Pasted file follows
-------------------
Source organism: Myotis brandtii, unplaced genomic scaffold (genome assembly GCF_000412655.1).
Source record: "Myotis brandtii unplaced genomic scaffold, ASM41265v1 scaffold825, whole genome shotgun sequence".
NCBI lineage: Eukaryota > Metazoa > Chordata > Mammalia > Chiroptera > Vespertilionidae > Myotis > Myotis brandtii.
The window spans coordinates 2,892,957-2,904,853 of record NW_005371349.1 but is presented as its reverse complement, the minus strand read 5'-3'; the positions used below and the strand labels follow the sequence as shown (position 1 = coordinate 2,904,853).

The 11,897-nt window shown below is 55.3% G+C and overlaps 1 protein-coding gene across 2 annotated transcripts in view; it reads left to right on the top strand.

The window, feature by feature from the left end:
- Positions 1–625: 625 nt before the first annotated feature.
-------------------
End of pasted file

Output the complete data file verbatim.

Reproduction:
Source organism: Myotis brandtii, unplaced genomic scaffold (genome assembly GCF_000412655.1).
Source record: "Myotis brandtii unplaced genomic scaffold, ASM41265v1 scaffold825, whole genome shotgun sequence".
NCBI lineage: Eukaryota > Metazoa > Chordata > Mammalia > Chiroptera > Vespertilionidae > Myotis > Myotis brandtii.
The window spans coordinates 2,892,957-2,904,853 of record NW_005371349.1 but is presented as its reverse complement, the minus strand read 5'-3'; the positions used below and the strand labels follow the sequence as shown (position 1 = coordinate 2,904,853).

The 11,897-nt window shown below is 55.3% G+C and overlaps 1 protein-coding gene across 2 annotated transcripts in view; it reads left to right on the top strand.

The window, feature by feature from the left end:
- Positions 1–625: 625 nt before the first annotated feature.